The people of Lake Chad are caught in a conflict trap. Violent conflict between state security forces and armed opposition groups, poor governance, endemic corruption, serious environmental mismanagement and poverty have ruined the lives of local people. Currently, an estimated 10.7 million people need humanitarian assistance, and 5 million of them are acutely food insecure. Climate change is compounding these challenges.
Through the joint analysis of climate change and conflict risks, the present assessment takes an evidence-based approach to understand the different and connected dimensions of risk and inform appropriate responses to the crisis in the Lake Chad region.
Contrary to popular belief, the research finds that the lake is not shrinking. That is not to say that Lake Chad is not affected by climate change. On the contrary, climate change is having profound adverse impacts on the conflict, intensifying existing dynamics and creating new risks. Therefore, states should focus on addressing the following risks:
The dynamics of ongoing conflict that undermine people’s ability to deal with the consequences of an increasingly variable climate.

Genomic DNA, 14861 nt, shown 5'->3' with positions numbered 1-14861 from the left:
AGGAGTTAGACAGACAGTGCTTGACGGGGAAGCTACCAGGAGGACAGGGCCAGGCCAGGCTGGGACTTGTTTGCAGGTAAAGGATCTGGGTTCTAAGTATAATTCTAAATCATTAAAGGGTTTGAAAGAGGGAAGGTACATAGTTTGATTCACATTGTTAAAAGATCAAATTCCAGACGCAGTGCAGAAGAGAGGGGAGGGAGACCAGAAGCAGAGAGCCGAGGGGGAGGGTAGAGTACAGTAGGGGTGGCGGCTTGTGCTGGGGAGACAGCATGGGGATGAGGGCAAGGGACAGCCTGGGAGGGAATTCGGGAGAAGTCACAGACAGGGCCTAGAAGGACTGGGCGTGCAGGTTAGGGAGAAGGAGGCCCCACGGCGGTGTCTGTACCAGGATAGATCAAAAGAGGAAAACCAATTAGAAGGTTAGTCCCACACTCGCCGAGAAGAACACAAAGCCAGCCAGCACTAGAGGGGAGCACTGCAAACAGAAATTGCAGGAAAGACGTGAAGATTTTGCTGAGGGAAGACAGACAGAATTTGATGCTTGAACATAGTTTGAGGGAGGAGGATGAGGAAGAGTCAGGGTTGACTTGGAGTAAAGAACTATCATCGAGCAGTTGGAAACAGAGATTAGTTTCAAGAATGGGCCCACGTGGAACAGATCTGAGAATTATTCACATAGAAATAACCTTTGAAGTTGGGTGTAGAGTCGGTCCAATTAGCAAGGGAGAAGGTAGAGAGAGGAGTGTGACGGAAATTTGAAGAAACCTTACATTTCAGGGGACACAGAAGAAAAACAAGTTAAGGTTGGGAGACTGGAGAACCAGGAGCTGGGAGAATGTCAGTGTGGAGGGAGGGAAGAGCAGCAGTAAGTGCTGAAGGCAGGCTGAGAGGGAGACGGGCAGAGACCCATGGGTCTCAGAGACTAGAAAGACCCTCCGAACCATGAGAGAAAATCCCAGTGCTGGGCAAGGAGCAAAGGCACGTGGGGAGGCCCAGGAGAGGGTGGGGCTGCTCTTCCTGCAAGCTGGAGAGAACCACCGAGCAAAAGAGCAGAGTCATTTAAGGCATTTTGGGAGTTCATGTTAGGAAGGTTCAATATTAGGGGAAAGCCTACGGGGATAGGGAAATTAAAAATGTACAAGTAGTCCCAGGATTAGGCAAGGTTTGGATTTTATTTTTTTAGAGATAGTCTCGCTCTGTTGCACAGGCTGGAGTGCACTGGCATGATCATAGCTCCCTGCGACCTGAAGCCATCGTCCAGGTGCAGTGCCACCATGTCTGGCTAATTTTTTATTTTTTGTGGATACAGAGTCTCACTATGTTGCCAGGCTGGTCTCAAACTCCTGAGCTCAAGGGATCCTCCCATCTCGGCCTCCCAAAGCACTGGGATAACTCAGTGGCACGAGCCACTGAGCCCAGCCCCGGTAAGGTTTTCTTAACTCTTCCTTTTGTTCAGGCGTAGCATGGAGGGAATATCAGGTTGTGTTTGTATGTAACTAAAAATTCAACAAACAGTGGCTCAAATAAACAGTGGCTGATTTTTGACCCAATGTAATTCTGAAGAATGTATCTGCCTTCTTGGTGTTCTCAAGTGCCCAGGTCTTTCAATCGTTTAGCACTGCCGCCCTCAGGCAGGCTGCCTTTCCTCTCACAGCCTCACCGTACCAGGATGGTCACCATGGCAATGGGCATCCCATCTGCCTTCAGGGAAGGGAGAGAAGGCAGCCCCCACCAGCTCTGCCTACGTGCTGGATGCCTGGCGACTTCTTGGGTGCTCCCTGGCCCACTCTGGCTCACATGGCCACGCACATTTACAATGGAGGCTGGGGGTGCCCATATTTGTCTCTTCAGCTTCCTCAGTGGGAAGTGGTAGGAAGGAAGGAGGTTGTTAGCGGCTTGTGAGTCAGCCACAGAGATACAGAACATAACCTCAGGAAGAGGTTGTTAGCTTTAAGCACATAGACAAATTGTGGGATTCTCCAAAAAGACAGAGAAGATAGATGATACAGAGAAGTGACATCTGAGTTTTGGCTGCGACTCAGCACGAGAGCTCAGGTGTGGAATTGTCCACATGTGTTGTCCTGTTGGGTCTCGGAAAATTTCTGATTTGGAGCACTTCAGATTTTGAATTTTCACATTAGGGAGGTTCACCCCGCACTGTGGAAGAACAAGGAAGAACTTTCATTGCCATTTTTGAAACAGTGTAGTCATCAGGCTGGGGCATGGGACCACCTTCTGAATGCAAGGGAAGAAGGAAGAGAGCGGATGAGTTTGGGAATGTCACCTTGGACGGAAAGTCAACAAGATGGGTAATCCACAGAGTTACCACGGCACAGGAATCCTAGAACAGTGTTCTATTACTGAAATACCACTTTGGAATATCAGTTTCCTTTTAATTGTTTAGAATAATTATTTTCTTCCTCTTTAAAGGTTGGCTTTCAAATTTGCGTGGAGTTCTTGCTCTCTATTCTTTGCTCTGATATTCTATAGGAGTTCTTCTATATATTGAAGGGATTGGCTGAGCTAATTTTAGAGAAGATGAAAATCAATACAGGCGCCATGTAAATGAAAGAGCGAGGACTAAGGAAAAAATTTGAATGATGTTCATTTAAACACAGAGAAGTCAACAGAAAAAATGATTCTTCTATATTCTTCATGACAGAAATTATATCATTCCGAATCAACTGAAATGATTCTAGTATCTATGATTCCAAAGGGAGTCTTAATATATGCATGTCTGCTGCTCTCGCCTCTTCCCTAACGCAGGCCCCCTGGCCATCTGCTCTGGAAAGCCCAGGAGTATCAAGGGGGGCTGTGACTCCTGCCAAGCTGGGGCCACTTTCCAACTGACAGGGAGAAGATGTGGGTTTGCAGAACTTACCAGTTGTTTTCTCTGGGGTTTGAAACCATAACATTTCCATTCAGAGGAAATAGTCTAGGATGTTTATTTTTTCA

The challenge of increased competition for natural resources.
The ongoing challenge of recruitment by armed opposition groups.
Heavy-handed military responses to the violence that can themselves undermine communities’ resilience and their ability to adapt to climate change.
This report also explores ten entry points for reducing conflict and facilitating climate resilience. While this assessment focuses on the Lake Chad basin, it should resonate beyond the region. Lake Chad's challenges and entry points are context-specific, but what the report demonstrates is of global import: climate-proof and conflict-sensitive interventions represent better value for the money and offer a better chance of delivering a lasting peace.